Wikitravel:Why Wikitravel isn't GFDL
Some open content Wiki sites use the GNU Free Documentation License for their work. For Wikitravel, this license doesn't meet our goals, so we've chosen a different one instead. This page tries to explain why.
The GFDL was developed to support making Free Content versions of software manuals, textbooks, and other large references. It has some heavy requirements for what you have to distribute with a document under the GFDL. For example, you have to include a copy of the GFDL, a changelog, as well as "transparent" (i.e. source) versions if you distribute over 100 copies.
These requirements aren't really all that onerous for large volumes of text. But for Wikitravel, we really want to have each article redistributable on its own. Wikitravel articles can be as small as 1-2 printed pages. For such small documents, it just doesn't make sense to require people to pass out another 10 pages of legalese text, as well as floppy disks or CDs full of Wiki markup.
Consider these small "publishers" who would distribute stacks of photocopied printouts of Wikitravel articles:
- Local tourist offices
- Hotels or guesthouses
- Helpful travellers
- Exchange student programs
- Wedding or event planners
Burdening these publishers with restrictions meant for software documentation or textbooks would mean that they'd either ignore our license -- a bad precedent to set -- or, more likely, just not use our work.
We make our content Free so we can collaborate on this wiki, but also because we want it to be seen and used. We can't serve travellers with useful information if they can't get to that information in the first place.
A lightweight alternative
The license we've chosen, the Creative Commons Attribution-ShareAlike 1.0, is much easier and more lightweight. We think that using the Attribution-ShareAlike 1.0 license (by-sa) meets our goal of having copyleft protection on Wikitravel content, without putting an excessive burden on small publishers. All that needs to be included are copyright notices, author attribution, and the URL of the license; this can be done in a short paragraph at the end of the article.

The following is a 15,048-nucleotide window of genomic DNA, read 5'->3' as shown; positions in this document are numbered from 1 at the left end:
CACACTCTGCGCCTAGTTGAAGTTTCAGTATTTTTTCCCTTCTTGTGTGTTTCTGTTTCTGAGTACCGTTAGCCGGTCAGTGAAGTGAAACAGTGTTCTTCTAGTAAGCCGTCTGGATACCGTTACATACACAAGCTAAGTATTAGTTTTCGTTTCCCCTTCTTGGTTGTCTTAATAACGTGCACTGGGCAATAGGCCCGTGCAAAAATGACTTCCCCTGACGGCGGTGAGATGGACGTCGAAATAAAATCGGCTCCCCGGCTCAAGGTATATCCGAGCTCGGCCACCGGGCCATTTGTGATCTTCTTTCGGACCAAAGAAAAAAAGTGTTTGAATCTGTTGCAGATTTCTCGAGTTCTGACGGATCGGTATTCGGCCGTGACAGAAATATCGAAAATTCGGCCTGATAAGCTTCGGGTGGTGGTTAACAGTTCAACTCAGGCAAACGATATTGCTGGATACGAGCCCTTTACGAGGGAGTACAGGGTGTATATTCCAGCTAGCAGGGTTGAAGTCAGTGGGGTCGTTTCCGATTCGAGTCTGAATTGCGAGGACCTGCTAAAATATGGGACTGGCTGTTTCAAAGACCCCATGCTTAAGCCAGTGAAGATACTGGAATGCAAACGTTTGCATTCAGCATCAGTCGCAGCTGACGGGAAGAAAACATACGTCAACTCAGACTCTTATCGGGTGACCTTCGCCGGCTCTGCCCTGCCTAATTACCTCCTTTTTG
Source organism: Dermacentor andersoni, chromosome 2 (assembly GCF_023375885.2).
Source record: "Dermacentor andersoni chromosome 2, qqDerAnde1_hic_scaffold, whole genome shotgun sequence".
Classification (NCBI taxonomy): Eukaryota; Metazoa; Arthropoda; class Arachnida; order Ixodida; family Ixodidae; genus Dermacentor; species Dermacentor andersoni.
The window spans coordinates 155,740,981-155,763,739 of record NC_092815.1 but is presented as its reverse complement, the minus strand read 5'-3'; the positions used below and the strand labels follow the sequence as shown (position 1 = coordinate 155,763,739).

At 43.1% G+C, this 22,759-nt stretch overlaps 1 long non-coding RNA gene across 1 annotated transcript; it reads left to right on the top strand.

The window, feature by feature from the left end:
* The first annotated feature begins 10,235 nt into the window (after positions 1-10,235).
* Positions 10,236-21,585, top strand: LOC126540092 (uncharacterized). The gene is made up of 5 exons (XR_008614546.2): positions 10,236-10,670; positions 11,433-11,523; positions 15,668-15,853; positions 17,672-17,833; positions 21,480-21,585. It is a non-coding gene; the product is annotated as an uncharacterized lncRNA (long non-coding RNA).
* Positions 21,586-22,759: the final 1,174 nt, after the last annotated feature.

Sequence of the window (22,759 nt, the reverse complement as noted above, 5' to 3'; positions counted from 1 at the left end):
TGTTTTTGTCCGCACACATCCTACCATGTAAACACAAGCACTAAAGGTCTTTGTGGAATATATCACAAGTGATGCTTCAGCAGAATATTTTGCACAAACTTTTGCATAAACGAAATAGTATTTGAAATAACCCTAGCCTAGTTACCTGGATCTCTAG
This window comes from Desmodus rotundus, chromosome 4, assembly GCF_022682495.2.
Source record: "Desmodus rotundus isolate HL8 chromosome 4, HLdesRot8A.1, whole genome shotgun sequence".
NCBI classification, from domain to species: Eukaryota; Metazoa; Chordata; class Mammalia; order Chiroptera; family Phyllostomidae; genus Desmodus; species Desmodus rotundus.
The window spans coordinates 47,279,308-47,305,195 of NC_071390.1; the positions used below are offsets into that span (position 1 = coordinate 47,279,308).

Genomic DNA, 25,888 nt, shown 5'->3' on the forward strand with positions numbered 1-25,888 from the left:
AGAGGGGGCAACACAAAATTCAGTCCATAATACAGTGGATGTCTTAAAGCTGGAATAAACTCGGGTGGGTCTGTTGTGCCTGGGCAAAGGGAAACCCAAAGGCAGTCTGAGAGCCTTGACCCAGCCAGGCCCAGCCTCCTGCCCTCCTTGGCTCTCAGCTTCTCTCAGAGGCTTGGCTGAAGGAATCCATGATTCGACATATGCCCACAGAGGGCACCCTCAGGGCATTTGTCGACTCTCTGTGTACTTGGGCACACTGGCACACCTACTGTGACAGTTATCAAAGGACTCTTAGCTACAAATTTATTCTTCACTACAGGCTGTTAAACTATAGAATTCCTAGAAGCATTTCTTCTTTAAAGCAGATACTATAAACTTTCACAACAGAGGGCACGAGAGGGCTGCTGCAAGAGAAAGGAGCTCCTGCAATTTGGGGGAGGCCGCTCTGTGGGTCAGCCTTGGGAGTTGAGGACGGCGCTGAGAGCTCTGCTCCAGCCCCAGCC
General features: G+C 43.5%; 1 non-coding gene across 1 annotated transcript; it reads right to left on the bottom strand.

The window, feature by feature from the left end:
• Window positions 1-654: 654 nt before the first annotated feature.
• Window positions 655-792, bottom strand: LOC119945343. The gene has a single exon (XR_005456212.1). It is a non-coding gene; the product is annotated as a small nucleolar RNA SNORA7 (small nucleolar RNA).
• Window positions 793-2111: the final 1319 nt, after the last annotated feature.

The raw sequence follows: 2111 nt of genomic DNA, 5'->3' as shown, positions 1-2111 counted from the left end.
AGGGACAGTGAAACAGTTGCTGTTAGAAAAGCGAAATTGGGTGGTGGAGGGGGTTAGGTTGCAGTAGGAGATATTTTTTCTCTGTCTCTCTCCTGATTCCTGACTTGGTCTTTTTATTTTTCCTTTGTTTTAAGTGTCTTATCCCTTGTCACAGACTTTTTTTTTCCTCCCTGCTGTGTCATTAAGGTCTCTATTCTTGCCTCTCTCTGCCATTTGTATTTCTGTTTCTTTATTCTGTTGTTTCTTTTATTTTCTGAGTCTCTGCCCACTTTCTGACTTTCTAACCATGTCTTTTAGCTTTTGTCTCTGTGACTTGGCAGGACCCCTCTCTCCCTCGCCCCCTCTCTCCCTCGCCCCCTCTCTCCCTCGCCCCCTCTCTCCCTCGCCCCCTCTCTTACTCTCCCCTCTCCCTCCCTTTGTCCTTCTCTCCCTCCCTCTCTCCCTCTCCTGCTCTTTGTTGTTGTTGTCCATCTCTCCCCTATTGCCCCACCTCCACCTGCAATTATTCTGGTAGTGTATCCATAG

The big downside of not using the GFDL is that GFDL content -- like Wikipedia articles -- cannot be included in Wikitravel articles. This is a restriction of the GFDL -- you're not allowed to change the license for the content, unless you're the original copyright holder. This is kind of a pain for contributors, but we figured it was better to make it easy for users and distributors to comply with our license.
Creative Commons has plans to issue a new revision of their suite of licenses at some point in the future. Compatibility with other Free licenses is "a top priority", and we can expect that some time after that version change, articles created on Wikitravel can be distributed under the GFDL. (GFDL compatibility was supposed to be part of the 2.0 version change, but didn't make it in.)
If and when the CC licenses become GFDL compatible, other Free Content authors can include Wikitravel content into their work, even though we can't include GFDL work into Wikitravel.
If not having your contributions under the GFDL is unacceptable to you for some reason, and you can't wait the few months until the new version of the by-sa comes out that would be compatible with the GFDL, there are a couple of different options.
- You can contact the Free Software Foundation (FSF), authors of the GFDL, and Creative Commons, authors of the by-sa license, and let them know that the fact that their licenses don't mix is causing you difficulty.
- You can dual license your work under both the by-sa and the GFDL. Note that this makes collaboration between Wikitravellers more difficult, and requires some attention by you to the stipulations of the GFDL.
- You can choose not to contribute to Wikitravel. We're sorry our goals don't align with yours, but we hope you can make a contribution somewhere else!